NAACP refuses to cooperate with IRS probe into allegedly political activity
Monday, January 31, 2005
The NAACP, the nation’s oldest civil rights organization, is refusing to cooperate with an IRS investigation into whether its chairman made an improper political speech, charging that the timing of the probe was itself politically motivated.
The National Association for the Advancement of Colored People said in October that the group’s tax-exempt status was under review after its chairman, Julian Bond, gave a speech that criticized President Bush.
In a letter to the IRS on Thursday, NAACP attorneys said the group will not hand over documents requested in the probe and argued that the IRS followed improper procedure by launching its exam before the group filed its 2004 tax return.
The letter said the tax examiners aimed to influence the group’s activities just before the November presidential election.
"We must conclude that the intention was to chill appropriate voter registration and get-out-the-vote efforts, whether conducted by the NAACP or by other organizations that are targeted by similar examinations in the program," they wrote.
The IRS has said it’s probing about 60 charities, churches and other tax-exempt groups for potentially breaking federal rules that bar them from participating in political activity.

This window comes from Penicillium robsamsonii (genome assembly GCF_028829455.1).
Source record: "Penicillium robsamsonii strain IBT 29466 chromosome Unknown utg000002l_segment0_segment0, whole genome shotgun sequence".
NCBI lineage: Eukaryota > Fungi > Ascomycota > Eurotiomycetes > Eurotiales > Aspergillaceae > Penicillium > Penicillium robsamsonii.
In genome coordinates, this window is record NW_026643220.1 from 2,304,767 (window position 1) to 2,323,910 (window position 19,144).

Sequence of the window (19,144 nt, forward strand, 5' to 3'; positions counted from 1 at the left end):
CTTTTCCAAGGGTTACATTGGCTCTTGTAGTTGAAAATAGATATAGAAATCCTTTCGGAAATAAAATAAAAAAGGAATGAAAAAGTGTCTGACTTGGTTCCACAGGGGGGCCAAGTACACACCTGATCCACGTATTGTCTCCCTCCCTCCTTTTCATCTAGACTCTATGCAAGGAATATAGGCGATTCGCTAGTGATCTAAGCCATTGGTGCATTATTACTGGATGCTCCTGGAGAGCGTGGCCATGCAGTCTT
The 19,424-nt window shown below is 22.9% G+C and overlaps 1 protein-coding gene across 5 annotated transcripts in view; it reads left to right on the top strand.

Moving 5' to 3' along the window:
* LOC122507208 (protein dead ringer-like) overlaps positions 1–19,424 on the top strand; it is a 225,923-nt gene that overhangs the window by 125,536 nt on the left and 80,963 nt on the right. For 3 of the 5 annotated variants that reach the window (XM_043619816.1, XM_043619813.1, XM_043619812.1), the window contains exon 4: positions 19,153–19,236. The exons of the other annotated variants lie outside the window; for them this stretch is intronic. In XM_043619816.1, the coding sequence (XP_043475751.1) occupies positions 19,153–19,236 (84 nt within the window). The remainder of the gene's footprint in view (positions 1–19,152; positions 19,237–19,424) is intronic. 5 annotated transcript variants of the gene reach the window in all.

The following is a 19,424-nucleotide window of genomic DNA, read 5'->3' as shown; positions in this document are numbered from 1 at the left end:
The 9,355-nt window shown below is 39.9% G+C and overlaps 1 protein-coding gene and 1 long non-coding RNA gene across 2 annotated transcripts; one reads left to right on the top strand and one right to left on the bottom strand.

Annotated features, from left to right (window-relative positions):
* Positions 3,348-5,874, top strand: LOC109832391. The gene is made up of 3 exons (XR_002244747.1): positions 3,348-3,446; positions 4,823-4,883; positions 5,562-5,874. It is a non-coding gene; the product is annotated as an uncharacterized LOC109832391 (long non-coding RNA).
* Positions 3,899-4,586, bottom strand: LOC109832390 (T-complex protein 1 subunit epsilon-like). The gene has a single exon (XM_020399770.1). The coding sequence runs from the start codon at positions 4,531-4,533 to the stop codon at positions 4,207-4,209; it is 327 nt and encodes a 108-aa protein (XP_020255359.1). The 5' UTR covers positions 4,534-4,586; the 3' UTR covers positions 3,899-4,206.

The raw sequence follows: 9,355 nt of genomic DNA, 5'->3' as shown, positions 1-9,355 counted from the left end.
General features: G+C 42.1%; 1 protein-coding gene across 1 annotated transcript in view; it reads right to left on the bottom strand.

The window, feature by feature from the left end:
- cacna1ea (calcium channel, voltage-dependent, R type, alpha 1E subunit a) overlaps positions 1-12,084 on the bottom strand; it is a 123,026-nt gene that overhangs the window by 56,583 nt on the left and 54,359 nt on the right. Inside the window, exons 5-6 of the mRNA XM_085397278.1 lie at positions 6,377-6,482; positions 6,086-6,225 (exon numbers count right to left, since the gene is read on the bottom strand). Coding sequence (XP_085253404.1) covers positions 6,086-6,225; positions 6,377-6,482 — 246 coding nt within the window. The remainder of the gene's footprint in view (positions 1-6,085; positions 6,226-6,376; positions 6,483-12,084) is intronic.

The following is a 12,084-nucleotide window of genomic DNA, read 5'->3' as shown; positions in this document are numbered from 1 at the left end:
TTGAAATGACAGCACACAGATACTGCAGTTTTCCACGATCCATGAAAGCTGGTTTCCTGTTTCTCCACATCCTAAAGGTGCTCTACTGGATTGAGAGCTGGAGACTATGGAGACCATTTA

In a letter to the House Democrats’ top tax writer in November, IRS Commissioner Mark Everson said the agency received two letters questioning political activity of nonprofit groups from members of Congress. None came from the White House or any federal political appointee.
Federal law prohibits the IRS from discussing specifics of tax return information or audits, but IRS spokesman Terry Lemons said groups investigated for potentially improper political activity span the ideological spectrum.
"Law enforcement decisions at the IRS are made without regard to political considerations," he said. "Career civil servants, not political appointees, make these decisions in a fair and impartial manner."
The NAACP said the IRS challenged as improper campaign intervention a Bond speech this summer because it condemned the president’s policies on education, the economy and the war in Iraq.
The civil rights group said it has a long history of criticizing presidents and their policies and that Bond criticized both political parties during the speech.
The IRS could request that the Justice Department ask a federal court to enforce the summons and hand over the requested documents.
© 2005 San Francisco Chronicle